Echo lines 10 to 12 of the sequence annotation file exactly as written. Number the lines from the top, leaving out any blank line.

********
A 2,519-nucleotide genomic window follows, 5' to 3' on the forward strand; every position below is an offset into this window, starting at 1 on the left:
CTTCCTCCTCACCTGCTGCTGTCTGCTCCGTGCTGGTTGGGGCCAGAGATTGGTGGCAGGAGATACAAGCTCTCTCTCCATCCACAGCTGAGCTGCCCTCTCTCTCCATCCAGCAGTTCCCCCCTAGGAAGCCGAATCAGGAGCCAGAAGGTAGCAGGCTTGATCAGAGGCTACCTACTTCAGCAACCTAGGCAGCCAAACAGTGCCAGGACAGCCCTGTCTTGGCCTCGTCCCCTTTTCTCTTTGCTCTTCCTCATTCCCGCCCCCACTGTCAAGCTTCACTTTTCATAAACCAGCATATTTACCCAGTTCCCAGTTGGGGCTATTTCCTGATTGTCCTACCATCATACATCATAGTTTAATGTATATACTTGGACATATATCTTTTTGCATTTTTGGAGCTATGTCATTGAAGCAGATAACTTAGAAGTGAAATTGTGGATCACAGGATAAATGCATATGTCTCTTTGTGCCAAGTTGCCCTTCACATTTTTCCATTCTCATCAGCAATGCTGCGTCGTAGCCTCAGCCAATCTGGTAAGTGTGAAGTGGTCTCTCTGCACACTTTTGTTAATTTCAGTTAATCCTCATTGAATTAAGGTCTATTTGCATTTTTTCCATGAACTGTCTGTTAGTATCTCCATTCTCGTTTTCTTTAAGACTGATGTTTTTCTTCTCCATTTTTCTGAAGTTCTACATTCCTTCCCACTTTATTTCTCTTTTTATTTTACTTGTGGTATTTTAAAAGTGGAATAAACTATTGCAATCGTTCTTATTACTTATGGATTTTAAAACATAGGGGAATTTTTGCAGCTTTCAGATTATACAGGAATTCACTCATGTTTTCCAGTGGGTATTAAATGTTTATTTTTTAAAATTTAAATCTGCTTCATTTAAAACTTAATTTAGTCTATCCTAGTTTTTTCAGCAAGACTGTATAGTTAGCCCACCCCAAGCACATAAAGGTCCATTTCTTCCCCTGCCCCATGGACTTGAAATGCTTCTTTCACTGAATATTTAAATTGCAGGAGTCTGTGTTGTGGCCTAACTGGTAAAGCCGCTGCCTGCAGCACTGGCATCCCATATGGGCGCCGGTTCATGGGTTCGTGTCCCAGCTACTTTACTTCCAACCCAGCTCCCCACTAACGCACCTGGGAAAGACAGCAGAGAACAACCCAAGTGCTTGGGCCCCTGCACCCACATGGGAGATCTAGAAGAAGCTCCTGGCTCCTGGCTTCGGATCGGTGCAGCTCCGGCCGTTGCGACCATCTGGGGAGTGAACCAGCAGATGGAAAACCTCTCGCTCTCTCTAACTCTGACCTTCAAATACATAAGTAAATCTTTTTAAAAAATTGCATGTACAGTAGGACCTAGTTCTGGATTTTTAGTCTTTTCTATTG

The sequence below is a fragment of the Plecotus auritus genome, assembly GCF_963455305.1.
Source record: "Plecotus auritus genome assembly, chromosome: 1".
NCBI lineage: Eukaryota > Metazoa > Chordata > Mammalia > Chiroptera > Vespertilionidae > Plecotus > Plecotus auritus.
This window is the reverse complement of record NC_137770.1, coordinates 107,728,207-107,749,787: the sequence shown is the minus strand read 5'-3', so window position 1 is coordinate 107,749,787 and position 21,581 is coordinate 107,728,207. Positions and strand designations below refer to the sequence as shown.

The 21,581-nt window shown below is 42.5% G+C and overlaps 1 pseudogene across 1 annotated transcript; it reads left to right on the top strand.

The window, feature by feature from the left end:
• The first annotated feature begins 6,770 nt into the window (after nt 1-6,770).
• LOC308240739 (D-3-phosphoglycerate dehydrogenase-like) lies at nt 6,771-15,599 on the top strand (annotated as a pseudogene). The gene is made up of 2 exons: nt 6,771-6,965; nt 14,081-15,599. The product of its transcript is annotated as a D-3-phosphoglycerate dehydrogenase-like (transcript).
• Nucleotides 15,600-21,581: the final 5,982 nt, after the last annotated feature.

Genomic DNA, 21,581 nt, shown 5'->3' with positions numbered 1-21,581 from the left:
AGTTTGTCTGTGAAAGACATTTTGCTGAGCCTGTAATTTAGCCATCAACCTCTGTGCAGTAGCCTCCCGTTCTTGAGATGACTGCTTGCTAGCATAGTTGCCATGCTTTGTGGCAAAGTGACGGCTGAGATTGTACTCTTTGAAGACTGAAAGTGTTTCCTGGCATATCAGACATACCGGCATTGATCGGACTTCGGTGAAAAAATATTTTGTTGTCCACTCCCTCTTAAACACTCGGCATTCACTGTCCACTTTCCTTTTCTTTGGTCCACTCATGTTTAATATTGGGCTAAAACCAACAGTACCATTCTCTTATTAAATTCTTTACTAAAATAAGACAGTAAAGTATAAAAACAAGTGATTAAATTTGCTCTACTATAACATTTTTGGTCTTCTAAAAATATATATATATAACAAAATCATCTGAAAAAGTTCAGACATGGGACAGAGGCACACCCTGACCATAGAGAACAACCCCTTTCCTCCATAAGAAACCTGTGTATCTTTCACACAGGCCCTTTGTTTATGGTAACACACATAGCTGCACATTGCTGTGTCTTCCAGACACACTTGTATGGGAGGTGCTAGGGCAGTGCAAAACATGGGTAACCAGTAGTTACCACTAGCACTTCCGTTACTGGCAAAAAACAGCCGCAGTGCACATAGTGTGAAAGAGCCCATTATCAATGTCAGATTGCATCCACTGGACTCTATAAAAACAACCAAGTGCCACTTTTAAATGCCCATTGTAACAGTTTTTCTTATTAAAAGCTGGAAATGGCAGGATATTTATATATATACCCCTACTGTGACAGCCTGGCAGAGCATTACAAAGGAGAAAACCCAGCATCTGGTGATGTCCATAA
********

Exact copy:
• LOC308240739 (D-3-phosphoglycerate dehydrogenase-like) lies at nt 6,771-15,599 on the top strand (annotated as a pseudogene). The gene is made up of 2 exons: nt 6,771-6,965; nt 14,081-15,599. The product of its transcript is annotated as a D-3-phosphoglycerate dehydrogenase-like (transcript).
• Nucleotides 15,600-21,581: the final 5,982 nt, after the last annotated feature.

Genomic DNA, 21,581 nt, shown 5'->3' with positions numbered 1-21,581 from the left: